Journalists heard from the co-chairs and commissioners of the International Commission on the Clinical Use of Human Germline Genome Editing as they launched their report defining a responsible pathway for the clinical use of heritable human genome editing, should a decision be made by any nation to permit its use.
The Commission was formed in the aftermath of the 2018 International Summit on Human Genome Editing held in Hong Kong, where a researcher from China announced that twins had been born following editing he had performed on early embryos, despite broad agreement in the scientific and clinical communities that it was premature and irresponsible to undertake heritable human genome editing.
It comprises 18 representatives from 10 nations with expertise in genome editing technology; human genetics and genomics; reproductive, paediatric, and adult medicine; regulatory science; bioethics; and international law.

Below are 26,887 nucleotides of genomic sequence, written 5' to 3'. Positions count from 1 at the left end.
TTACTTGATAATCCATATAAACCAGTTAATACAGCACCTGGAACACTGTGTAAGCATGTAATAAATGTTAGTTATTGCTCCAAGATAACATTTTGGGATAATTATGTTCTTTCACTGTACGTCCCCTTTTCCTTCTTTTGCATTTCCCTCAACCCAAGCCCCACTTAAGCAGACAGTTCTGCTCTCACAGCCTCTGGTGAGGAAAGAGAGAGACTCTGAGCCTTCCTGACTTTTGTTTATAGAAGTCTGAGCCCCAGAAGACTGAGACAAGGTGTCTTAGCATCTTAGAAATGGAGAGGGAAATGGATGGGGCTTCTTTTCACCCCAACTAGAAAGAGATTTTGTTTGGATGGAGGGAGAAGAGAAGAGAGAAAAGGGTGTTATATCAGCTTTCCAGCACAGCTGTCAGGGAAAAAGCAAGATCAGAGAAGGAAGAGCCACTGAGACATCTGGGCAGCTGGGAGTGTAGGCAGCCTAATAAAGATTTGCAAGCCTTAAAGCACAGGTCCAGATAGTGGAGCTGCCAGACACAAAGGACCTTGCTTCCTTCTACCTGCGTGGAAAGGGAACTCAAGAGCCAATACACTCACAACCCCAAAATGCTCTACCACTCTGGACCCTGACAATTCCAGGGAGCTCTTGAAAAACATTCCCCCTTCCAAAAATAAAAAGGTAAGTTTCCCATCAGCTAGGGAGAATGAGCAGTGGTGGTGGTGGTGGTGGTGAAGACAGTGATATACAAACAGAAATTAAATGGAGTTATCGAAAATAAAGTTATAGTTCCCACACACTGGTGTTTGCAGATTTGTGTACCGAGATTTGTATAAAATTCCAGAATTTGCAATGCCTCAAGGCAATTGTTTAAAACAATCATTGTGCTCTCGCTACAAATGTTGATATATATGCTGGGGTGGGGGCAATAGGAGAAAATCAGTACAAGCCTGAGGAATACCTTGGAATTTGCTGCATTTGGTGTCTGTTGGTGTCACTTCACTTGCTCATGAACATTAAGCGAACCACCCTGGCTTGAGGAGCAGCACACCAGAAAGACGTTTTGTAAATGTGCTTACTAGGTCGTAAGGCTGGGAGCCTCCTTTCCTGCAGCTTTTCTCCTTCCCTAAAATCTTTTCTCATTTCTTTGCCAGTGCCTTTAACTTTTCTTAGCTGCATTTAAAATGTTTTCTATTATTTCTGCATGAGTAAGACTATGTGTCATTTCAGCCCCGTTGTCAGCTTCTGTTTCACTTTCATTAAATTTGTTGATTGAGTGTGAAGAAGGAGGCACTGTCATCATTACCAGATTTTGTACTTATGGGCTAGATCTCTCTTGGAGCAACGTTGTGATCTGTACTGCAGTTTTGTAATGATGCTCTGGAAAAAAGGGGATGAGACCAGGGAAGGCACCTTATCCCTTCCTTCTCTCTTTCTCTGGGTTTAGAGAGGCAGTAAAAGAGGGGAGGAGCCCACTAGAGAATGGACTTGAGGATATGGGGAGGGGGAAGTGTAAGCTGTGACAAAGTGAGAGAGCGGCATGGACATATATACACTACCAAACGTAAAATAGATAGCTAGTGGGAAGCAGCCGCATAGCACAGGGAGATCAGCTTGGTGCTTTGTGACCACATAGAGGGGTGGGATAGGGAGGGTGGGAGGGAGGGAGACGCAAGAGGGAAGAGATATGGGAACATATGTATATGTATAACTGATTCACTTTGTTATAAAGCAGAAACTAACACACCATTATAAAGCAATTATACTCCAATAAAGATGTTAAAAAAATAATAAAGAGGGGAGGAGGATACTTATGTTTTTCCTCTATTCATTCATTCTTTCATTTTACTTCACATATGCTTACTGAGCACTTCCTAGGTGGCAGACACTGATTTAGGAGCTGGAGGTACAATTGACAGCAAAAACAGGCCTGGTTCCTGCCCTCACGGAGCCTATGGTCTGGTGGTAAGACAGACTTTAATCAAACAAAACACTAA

The US National Academies and the Royal Society are the secretariat of the Commission.
Prof Dame Kay Davies, D.Phil., Co-Chair of the Commission and Professor of Genetics, University of Oxford, UK
Prof Richard Lifton, M.D., Ph.D., Co-Chair of the Commission and President, The Rockefeller University, USA
Prof Michèle Ramsay, Ph.D., Director and Research Chair, Sydney Brenner Institute for Molecular Bioscience, University of the Witwatersrand, South Africa
Prof Haoyi Wang, Ph.D., State Key Laboratory of Stem Cell and Reproductive Biology, Institute of Zoology, Institute for Stem Cell and Regeneration, Chinese Academy of Sciences, P.R. China
An SMC Roundup of Comments accompanied this briefing.